Originally Keoladeo became famous because of its ducks. A large plaque in the centre of the Park commemorates key events in the Park’s history including: 1938: A shooting party headed by the then Viceroy of India Lord Linlithgow shot a maximum of 4,273 birds on 12th November’. It was reckoned to be the best duck shooting in the then British Empire. And you can guess that the Raj exploited it for all that it was worth. As they did here, our Victorian ancestors went around much of the world killing as many animals as they possibly could. And today we lecture most other countries about how they should protect their wildlife.
Keoladeo’s freshwater pools and marshes cover up to 10 km2 of the park’s total area of 29 km2. But their area varies enormously, depending on how prolific the monsoon has been and how much water has been diverted away illegally by farmers. These days quite a lot never gets in the park so the boat trips that used to be an attraction here are a thing of the past.
Ironically these wetlands are manmade. Bharatpur town, just a few kilometres away, used to be prone to flooding during the monsoon. So an earth dam was built to protect it. The hollows from which the earth was removed filled with water. That was in 1760 and Keoladeo’s wetlands have been here ever since. Designated a national park in 1982, hunting had been banned – officially anyway – since the 1960s. Away from the wetlands, the rest is dry acacia forest and extensive grasslands have scattered trees more reminiscent of the African savannah.
But even if you had no previous interest in birds or mammals, it’s hard not to be entranced by Keoladeo. Out one day sans Satto, I parked my bike among some trees and walked away from the crowds that stick to the single (though thankfully motor vehicle-free) road and just imbibed the atmosphere. I was writing a travel feature for The Independent and I wanted to savour the atmosphere of the place. Eagles were soaring in the hot blue sky. Excitable black and white Magpie Robins jumped about on the paths in front of me, dodging into some scrub. Black Drongos with their peculiar lyre-shaped tails were picking insects off the backs of Bluebuck – India’s largest antelope – or the many semi-wild cattle that graze the savannah here. And groups of elegant Sarus Cranes, over 5 feet tall, pale grey with blood-red faces, were strutting amongst a plethora of storks and herons. Silence is a distinctly ephemeral experience in Keoladeo, even away from people as a posse of screaming Rose-ringed Parakeets, all lurid green and scarlet-beaked, suddenly do a flypast like jet fighters.
Then there is the occasional blood-curdling, loud, child-like, night-time wailing which gathers momentum as more join the chorus, only to fade away as abruptly as it had begun. A pack of Golden Jackals, more creamy grey than golden, bigger than foxes, wailing to keep in contact with each other. Howls, barks, growls, whines and cackles’ say the textblogs; in reality it sounds as if a child is being murdered. At night from my balcony at the Ashok Forest Lodge looking out over grassland and forest I could see packs occasionally wandering past, out on night-time patrol.
Africa Responsible Wildlife Travel Photo Gallery
On most of my trips over the years I have had the very good fortune not to need to hire guides. The experts I was usually meeting were brilliant guides in themselves. Searching for Arabian Oryx in the Empty Quarter of the Saudi desert the Rub’al-Khali – with Maartin Strauss, a South African mammal expert and Eric Bedin, a French biologist, as guides couldn’t have been more informative nor more of a pleasure and a privilege.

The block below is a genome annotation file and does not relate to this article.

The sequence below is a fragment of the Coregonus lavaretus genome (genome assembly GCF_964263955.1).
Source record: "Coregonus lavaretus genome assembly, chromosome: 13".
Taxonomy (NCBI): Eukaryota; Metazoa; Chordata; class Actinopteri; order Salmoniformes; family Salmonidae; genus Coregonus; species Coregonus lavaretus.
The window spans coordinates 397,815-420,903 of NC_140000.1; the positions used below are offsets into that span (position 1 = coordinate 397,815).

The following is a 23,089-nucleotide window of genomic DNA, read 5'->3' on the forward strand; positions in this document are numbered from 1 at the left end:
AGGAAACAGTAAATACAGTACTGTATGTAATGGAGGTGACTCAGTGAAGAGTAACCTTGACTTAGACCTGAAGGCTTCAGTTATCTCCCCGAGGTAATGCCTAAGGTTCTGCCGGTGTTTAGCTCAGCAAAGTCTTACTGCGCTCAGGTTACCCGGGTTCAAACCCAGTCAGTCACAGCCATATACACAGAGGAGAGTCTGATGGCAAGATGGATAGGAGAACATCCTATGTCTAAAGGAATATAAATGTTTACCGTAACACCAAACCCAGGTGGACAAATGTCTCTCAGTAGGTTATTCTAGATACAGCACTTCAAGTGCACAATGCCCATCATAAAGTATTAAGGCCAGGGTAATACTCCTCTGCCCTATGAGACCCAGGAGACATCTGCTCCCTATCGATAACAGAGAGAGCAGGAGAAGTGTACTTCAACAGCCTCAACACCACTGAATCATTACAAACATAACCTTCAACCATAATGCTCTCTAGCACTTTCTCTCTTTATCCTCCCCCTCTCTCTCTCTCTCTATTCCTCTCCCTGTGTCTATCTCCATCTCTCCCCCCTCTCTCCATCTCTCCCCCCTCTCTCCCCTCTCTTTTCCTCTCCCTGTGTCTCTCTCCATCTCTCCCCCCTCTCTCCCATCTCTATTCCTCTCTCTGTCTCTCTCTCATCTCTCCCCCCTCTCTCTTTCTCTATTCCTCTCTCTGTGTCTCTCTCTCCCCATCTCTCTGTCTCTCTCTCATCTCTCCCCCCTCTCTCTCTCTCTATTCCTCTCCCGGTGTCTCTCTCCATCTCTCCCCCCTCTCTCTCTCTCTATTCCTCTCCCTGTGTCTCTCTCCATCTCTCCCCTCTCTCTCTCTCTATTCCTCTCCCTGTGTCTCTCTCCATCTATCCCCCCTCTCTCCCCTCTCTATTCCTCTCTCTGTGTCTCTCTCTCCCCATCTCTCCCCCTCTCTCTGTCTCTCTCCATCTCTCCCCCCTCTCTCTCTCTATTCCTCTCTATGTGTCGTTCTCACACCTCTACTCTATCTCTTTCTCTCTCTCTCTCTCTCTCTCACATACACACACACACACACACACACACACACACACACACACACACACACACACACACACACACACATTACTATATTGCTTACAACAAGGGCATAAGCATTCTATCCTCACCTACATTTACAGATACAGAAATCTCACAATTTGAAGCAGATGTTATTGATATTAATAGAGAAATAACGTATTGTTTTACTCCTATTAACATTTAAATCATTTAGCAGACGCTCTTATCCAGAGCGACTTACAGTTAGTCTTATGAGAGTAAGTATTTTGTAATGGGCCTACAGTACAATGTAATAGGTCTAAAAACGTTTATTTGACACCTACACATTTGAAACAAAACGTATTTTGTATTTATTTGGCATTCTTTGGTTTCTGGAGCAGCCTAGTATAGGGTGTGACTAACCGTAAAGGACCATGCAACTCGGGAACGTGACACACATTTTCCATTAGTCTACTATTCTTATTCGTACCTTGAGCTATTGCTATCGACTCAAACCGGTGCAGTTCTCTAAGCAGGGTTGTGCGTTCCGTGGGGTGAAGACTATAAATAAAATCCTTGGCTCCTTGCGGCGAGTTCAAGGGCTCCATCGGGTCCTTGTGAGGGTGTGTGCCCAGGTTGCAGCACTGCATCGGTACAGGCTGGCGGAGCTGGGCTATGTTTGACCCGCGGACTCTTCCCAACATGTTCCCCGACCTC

Likewise, being out in the woods and pastures of Virginia with Phil West who was then working for the state’s Department of Game and Inland Fisheries, gave me a substantial insight into the behaviour and ecological needs of Wild Turkeys even though – much to Phil’s irritation – we didn’t manage to see one that day.
With Robert Lentaaya, a Dorobo in Kenya, following a honeyguide as the small, noisy bird leads us to a wild bee nest deep in the Mathews Forest, was an experience never to be forgotten. And I was amazed by Robert’s almost sixth-sense ability to hear a sound or detect a movement I could never have detected; a family troop of Olive Baboons high up in the forest tree canopy or a White-browed Coucal, skulking but just about visible in some scrub along a river.
An early morning Jeep trip with Michal Krzysiak in Poland’s Bialowieza Forest spotting deer, Wild Boar and – after a great deal of searching – my first view of a wild European Bison.
Or spending a morning with Wayne Hartley from the Save the Manatee Club as we canoed together exceedingly slowly past and over around 100 lumbering Florida Manatees lounging on the bed of the Blue Spring River, most of them individually recognised by Wayne who could often cite their family history from memory.
Being guided by Gabriel Sierra to see Great Bustards for the first time on the wide plains of central Spain near his home village of Moraleja de Matacabras and learning their habits from him. And, some years later, spending time with him watching their incredible turn inside out’ springtime display, one of the most amazing wildlife spectacles to be seen anywhere.
Or being led by Butterfly Conservations Caroline Kelly out on Somerset’s Collard Hill in midsummer spotting the brilliant flypasts of Large Blue butterflies, now reinstated in England, and searching tiny, purple flowers of thyme to try and find the even tinier Large Blue’s eggs.
I could not have wished for better guides. Or better company.